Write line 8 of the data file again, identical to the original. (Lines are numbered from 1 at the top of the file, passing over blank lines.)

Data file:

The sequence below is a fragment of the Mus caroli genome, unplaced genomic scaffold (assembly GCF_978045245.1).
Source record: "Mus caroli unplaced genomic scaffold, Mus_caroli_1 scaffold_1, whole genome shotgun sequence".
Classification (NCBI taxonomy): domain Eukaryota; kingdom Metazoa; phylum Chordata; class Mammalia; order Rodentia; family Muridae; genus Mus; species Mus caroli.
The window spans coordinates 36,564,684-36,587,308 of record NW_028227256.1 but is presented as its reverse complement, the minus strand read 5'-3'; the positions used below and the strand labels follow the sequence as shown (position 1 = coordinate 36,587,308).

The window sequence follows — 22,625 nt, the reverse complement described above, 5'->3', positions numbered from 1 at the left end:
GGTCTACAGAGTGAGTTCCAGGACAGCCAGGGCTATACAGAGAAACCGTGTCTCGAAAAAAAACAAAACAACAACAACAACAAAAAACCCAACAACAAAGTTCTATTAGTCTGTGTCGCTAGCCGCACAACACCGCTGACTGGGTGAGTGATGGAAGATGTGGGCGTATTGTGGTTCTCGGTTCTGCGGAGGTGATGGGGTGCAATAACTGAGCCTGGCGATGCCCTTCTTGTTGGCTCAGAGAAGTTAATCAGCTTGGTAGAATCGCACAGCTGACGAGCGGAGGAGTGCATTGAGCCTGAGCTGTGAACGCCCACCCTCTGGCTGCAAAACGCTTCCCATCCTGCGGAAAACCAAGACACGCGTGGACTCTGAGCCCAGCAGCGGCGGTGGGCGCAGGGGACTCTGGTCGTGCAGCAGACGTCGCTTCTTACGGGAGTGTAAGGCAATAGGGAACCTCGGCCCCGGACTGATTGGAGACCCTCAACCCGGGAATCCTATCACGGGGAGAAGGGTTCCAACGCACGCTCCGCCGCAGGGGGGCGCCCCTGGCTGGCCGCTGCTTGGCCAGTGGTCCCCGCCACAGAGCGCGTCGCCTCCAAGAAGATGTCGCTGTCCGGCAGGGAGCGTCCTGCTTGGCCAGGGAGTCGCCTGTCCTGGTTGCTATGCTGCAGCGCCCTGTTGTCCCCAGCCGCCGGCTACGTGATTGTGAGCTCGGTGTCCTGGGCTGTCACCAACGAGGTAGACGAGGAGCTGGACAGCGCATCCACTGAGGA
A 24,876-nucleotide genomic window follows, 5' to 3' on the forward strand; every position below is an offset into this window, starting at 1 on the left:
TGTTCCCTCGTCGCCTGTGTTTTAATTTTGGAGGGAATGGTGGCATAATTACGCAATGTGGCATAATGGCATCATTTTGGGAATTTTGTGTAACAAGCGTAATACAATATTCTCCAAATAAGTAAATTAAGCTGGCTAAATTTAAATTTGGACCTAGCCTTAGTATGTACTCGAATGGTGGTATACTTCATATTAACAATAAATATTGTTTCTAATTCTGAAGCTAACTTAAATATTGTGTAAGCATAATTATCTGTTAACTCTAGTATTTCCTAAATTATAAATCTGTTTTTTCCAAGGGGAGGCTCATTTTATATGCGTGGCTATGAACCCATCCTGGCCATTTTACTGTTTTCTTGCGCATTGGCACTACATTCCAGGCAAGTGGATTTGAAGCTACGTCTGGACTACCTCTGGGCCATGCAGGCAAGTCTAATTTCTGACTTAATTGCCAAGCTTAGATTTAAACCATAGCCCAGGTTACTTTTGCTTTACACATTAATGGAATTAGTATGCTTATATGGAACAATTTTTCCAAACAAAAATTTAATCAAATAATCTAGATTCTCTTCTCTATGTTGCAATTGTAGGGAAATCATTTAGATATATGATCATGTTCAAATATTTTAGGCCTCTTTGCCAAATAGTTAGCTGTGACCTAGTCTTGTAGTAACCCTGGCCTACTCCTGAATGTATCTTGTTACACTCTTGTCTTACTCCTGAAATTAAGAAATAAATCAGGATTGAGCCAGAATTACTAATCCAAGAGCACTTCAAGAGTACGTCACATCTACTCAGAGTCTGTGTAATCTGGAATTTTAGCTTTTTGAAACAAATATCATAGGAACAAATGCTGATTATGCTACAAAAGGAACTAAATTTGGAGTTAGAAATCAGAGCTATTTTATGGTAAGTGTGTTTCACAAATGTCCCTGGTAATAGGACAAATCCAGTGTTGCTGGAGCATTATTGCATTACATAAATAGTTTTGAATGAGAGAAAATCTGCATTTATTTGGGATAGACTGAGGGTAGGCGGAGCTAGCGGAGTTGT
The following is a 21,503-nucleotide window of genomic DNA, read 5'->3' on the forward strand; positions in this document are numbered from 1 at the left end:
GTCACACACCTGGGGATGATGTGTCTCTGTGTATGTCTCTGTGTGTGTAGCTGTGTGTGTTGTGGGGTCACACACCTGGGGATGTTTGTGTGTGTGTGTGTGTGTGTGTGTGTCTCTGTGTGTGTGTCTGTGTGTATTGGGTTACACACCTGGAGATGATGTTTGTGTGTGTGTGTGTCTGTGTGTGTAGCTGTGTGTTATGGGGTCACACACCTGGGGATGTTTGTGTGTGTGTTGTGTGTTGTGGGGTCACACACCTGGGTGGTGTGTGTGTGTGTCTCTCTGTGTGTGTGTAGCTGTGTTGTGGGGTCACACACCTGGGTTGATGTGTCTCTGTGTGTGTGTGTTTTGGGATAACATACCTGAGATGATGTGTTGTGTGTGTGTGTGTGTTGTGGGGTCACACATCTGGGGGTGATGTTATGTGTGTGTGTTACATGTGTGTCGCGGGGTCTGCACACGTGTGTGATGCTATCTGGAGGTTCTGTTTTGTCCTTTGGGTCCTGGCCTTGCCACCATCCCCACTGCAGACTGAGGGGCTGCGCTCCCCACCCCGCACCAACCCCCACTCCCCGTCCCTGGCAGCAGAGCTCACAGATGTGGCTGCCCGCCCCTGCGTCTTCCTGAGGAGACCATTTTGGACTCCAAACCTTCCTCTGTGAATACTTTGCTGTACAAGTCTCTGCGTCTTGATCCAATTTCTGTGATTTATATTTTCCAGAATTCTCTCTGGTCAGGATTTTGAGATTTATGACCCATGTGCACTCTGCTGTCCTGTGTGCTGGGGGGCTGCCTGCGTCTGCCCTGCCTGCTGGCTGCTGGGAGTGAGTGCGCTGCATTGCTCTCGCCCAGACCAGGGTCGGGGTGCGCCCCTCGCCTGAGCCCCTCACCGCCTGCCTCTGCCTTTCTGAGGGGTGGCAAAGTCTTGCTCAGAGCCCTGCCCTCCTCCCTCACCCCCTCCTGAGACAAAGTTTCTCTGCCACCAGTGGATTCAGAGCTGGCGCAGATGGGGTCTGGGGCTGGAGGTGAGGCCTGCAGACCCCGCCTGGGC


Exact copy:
TGTTCCCTCGTCGCCTGTGTTTTAATTTTGGAGGGAATGGTGGCATAATTACGCAATGTGGCATAATGGCATCATTTTGGGAATTTTGTGTAACAAGCGTAATACAATATTCTCCAAATAAGTAAATTAAGCTGGCTAAATTTAAATTTGGACCTAGCCTTAGTATGTACTCGAATGGTGGTATACTTCATATTAACAATAAATATTGTTTCTAATTCTGAAGCTAACTTAAATATTGTGTAAGCATAATTATCTGTTAACTCTAGTATTTCCTAAATTATAAATCTGTTTTTTCCAAGGGGAGGCTCATTTTATATGCGTGGCTATGAACCCATCCTGGCCATTTTACTGTTTTCTTGCGCATTGGCACTACATTCCAGGCAAGTGGATTTGAAGCTACGTCTGGACTACCTCTGGGCCATGCAGGCAAGTCTAATTTCTGACTTAATTGCCAAGCTTAGATTTAAACCATAGCCCAGGTTACTTTTGCTTTACACATTAATGGAATTAGTATGCTTATATGGAACAATTTTTCCAAACAAAAATTTAATCAAATAATCTAGATTCTCTTCTCTATGTTGCAATTGTAGGGAAATCATTTAGATATATGATCATGTTCAAATATTTTAGGCCTCTTTGCCAAATAGTTAGCTGTGACCTAGTCTTGTAGTAACCCTGGCCTACTCCTGAATGTATCTTGTTACACTCTTGTCTTACTCCTGAAATTAAGAAATAAATCAGGATTGAGCCAGAATTACTAATCCAAGAGCACTTCAAGAGTACGTCACATCTACTCAGAGTCTGTGTAATCTGGAATTTTAGCTTTTTGAAACAAATATCATAGGAACAAATGCTGATTATGCTACAAAAGGAACTAAATTTGGAGTTAGAAATCAGAGCTATTTTATGGTAAGTGTGTTTCACAAATGTCCCTGGTAATAGGACAAATCCAGTGTTGCTGGAGCATTATTGCATTACATAAATAGTTTTGAATGAGAGAAAATCTGCATTTATTTGGGATAGACTGAGGGTAGGCGGAGCTAGCGGAGTTGT